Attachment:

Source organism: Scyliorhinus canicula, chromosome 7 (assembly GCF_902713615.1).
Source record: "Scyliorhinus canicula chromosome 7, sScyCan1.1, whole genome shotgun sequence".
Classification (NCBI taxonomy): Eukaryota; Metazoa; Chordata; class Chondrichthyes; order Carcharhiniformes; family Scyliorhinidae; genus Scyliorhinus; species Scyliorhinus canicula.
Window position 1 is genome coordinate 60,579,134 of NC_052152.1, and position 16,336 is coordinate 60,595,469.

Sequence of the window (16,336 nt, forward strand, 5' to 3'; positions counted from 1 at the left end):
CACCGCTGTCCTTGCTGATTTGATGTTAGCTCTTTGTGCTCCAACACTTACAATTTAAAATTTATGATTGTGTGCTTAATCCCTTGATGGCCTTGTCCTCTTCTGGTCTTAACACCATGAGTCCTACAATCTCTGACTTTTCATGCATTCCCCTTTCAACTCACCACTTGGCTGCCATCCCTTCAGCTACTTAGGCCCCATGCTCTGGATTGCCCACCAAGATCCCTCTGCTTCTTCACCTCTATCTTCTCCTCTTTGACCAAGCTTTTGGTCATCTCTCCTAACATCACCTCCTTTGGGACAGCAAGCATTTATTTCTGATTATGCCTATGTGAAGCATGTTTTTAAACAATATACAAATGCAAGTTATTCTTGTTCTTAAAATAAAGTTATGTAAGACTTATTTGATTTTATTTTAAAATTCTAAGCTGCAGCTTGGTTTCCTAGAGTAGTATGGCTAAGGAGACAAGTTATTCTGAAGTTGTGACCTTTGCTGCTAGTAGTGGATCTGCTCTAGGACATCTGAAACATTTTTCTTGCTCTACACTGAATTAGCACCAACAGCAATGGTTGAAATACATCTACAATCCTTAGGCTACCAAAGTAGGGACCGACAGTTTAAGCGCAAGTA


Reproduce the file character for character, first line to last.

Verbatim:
Source organism: Scyliorhinus canicula, chromosome 7 (assembly GCF_902713615.1).
Source record: "Scyliorhinus canicula chromosome 7, sScyCan1.1, whole genome shotgun sequence".
Classification (NCBI taxonomy): Eukaryota; Metazoa; Chordata; class Chondrichthyes; order Carcharhiniformes; family Scyliorhinidae; genus Scyliorhinus; species Scyliorhinus canicula.
Window position 1 is genome coordinate 60,579,134 of NC_052152.1, and position 16,336 is coordinate 60,595,469.

Sequence of the window (16,336 nt, forward strand, 5' to 3'; positions counted from 1 at the left end):
CACCGCTGTCCTTGCTGATTTGATGTTAGCTCTTTGTGCTCCAACACTTACAATTTAAAATTTATGATTGTGTGCTTAATCCCTTGATGGCCTTGTCCTCTTCTGGTCTTAACACCATGAGTCCTACAATCTCTGACTTTTCATGCATTCCCCTTTCAACTCACCACTTGGCTGCCATCCCTTCAGCTACTTAGGCCCCATGCTCTGGATTGCCCACCAAGATCCCTCTGCTTCTTCACCTCTATCTTCTCCTCTTTGACCAAGCTTTTGGTCATCTCTCCTAACATCACCTCCTTTGGGACAGCAAGCATTTATTTCTGATTATGCCTATGTGAAGCATGTTTTTAAACAATATACAAATGCAAGTTATTCTTGTTCTTAAAATAAAGTTATGTAAGACTTATTTGATTTTATTTTAAAATTCTAAGCTGCAGCTTGGTTTCCTAGAGTAGTATGGCTAAGGAGACAAGTTATTCTGAAGTTGTGACCTTTGCTGCTAGTAGTGGATCTGCTCTAGGACATCTGAAACATTTTTCTTGCTCTACACTGAATTAGCACCAACAGCAATGGTTGAAATACATCTACAATCCTTAGGCTACCAAAGTAGGGACCGACAGTTTAAGCGCAAGTA